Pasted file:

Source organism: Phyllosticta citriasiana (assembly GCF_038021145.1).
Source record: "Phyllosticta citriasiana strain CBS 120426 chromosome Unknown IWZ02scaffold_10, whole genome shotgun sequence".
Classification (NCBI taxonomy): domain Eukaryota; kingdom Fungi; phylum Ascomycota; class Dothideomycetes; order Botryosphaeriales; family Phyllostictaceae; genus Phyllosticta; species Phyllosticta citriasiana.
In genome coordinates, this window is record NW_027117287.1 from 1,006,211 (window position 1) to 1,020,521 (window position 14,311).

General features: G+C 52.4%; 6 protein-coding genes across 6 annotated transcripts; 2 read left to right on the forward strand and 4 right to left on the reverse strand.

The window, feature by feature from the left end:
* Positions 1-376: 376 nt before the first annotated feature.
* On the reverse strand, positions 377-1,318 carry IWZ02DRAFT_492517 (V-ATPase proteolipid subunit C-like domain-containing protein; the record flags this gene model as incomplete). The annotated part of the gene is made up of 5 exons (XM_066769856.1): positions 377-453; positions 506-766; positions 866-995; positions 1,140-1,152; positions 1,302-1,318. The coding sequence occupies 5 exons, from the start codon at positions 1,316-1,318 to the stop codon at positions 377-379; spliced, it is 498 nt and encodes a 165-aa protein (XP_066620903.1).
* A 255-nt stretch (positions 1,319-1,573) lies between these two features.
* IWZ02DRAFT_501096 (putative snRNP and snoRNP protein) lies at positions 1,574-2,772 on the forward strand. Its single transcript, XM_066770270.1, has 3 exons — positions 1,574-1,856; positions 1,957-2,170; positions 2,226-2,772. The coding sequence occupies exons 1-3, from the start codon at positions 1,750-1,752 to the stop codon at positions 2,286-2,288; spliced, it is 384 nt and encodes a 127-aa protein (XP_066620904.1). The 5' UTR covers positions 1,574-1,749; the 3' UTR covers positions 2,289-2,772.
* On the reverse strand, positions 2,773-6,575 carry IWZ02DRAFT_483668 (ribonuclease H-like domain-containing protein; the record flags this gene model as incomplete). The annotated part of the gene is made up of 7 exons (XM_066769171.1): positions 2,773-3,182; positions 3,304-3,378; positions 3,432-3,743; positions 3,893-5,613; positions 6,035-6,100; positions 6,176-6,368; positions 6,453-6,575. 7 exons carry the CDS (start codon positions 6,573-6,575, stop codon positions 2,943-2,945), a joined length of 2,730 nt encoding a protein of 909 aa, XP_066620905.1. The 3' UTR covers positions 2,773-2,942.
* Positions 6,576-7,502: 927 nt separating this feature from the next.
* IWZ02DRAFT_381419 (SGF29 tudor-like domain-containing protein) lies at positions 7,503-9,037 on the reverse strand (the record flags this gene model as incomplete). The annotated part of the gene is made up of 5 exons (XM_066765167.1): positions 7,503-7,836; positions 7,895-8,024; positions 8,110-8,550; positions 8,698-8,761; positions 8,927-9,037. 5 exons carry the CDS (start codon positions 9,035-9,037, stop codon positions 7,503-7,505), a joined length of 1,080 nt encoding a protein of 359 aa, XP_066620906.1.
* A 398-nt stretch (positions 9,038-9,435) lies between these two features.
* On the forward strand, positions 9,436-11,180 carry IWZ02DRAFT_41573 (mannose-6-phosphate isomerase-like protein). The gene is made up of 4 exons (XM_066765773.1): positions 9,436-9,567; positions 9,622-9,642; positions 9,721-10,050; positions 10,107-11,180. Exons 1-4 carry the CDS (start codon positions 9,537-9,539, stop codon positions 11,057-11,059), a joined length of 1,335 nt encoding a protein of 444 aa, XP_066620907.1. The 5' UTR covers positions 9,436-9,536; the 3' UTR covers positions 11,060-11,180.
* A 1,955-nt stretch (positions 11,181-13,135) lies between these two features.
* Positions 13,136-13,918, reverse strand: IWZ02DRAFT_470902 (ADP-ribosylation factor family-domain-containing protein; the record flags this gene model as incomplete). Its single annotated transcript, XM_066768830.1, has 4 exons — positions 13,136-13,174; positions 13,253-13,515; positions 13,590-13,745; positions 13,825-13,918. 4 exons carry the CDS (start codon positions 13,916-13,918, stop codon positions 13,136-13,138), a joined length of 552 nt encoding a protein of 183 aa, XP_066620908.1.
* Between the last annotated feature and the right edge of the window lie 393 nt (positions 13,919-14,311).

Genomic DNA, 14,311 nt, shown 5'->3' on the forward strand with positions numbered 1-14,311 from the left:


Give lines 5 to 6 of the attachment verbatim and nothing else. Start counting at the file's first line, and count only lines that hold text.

General features: G+C 52.4%; 6 protein-coding genes across 6 annotated transcripts; 2 read left to right on the forward strand and 4 right to left on the reverse strand.

The window, feature by feature from the left end: